Every now and then, there are moments within your fresh journey of parenthood where we feel hopeless. Moments where we feel like we are not good enough, no matter how hard we try. Even though we are giving 200% of ourselves, working harder than ever before, it is not being appreciated, or even notices… by anyone. Not only do we need to constantly think about the wellbeing of our newborn(s), but also the wellbeing of our significant other. In those short yet difficult moments it seems like simply too much for us to handle. Things that once wouldn’t have an emotional effect on us, now do, to a very heavy extend, keeping us up at night, or isolating us from activities and people we love.
As I believe that everything in life is an experience brought to us from a precoded path from some other higher place, I know that these feelings and moments are also here for a reason. Without them, it simply wouldn’t be fair for us to experience the sweet highs of new parenthood that we do when moments of pure joy pop up in our daily routine as we grow our little humans and interact as a family.
That is why rather than always strive to be a “perfect” mom (whatever that may mean in today’s world) I am admitting to myself who I am, flushing out the lies, the hypocrisy and the cheating actions behind my parenting choices.
I AM A LIAR.
I am. I sometimes lie not only to myself, but to others as well. I constantly lie about the big things and the small things.
The biggest lie I tell myself (way way too often), is that…I know what I am doing. I really don’t. I have no clue what a mother should be, or should not. I have no clue what a good wife should be or should not. The decisions I make are purely guided by my moral compass (20%), my gut feeling (70%), and my impulses (10%). And let’s be honest, my decisions have not always taken me to the best of places. But I always enjoy the ride, exploring it, learning from it and taking a piece of it with me for the next one.
I also lie to other people. The other day for example I was expressing the frustration to my husband about how tired I am after doing everything I do everyday for my little one, on top of working full time, and taking care of our home. My diarrhea of complaining was triggered by me seeing him play video games during the day, and me perhaps feeling a bit jealous thatI didn’t have time to do something like that for myself. Between the bottle cleaning, preparing Zoe’s food for the next day, doing the laundry, cleaning up the toys, vacuuming every night because she is crawling and literally eating the carpet everyday, and then … maybe showering in the late hours of the day …if I am not too exhausted. Sometimes I choose a wine glass instead of the shower (yep), and sometimes I go right to bed. But, it is in those late hours in the evening, when I digest the events of that day, that particular evening I realized that my statement of not having time for myself…is a lie. I am tired, that’s’a fact, but I have dedicated myself fully to raising our daughter, forgetting myself along the way.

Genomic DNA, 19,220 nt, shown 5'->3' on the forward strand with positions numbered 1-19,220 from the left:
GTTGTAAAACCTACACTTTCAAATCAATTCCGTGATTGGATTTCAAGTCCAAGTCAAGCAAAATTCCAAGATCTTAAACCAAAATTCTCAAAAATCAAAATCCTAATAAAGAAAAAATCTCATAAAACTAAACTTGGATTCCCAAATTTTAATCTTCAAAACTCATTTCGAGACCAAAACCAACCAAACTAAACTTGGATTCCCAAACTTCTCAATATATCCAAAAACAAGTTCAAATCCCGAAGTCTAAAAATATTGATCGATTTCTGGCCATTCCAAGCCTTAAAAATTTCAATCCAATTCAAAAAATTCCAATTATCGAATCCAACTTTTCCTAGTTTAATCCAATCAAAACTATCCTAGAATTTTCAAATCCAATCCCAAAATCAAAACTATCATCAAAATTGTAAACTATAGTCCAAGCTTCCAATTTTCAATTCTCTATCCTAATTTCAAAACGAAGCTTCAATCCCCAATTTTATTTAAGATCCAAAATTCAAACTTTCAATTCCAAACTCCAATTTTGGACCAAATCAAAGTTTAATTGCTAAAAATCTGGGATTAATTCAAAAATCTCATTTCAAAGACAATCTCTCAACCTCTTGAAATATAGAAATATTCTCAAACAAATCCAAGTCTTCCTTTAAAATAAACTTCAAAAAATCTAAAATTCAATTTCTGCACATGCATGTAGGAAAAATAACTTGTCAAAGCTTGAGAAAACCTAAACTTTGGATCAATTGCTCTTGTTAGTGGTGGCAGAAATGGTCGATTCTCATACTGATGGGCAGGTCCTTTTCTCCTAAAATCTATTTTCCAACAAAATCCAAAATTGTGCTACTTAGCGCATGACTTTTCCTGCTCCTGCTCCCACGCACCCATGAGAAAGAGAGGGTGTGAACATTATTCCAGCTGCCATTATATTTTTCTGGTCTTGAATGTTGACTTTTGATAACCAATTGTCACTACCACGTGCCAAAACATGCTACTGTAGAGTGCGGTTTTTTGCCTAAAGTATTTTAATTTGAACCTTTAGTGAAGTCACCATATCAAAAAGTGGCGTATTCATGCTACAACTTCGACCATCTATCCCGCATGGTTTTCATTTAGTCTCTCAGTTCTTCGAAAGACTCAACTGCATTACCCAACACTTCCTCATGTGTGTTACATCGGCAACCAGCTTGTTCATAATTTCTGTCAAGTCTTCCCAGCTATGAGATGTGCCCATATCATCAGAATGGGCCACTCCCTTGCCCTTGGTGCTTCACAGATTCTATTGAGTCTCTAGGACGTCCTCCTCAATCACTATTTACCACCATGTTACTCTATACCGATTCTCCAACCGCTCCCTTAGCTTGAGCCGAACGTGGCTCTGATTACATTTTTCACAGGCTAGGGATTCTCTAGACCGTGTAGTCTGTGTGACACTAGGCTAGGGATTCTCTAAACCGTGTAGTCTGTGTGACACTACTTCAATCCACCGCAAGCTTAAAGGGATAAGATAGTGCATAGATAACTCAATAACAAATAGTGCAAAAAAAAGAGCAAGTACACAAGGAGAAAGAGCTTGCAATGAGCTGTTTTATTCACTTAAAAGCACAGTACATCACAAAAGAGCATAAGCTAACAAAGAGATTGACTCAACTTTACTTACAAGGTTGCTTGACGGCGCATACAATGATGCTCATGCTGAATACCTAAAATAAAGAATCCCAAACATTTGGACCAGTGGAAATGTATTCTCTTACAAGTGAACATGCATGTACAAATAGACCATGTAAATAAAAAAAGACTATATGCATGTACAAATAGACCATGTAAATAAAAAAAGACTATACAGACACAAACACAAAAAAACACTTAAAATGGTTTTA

I am a good mom. But I am also starting to realize that being a good mom is learning how to find myself again as a new mother, taking care of my own needs and not making excuses, because ultimately if I am happy with myself, my family is happy as well.
I AM A CHEAT.
Although every family chooses how to raise their babies differently, for our family what worked is creating and sticking to routines…for almost everything. We started with bath time and bedtime, and before we knew it, our little one was getting full nights sleep, and loving her crib at just 10 weeks old. We moved on to scheduled daily naps, and mealtime and now are adding in daily activities. I love everything about routines, as it makes me feel like sanity, is just around the corner in moments of complete chaos.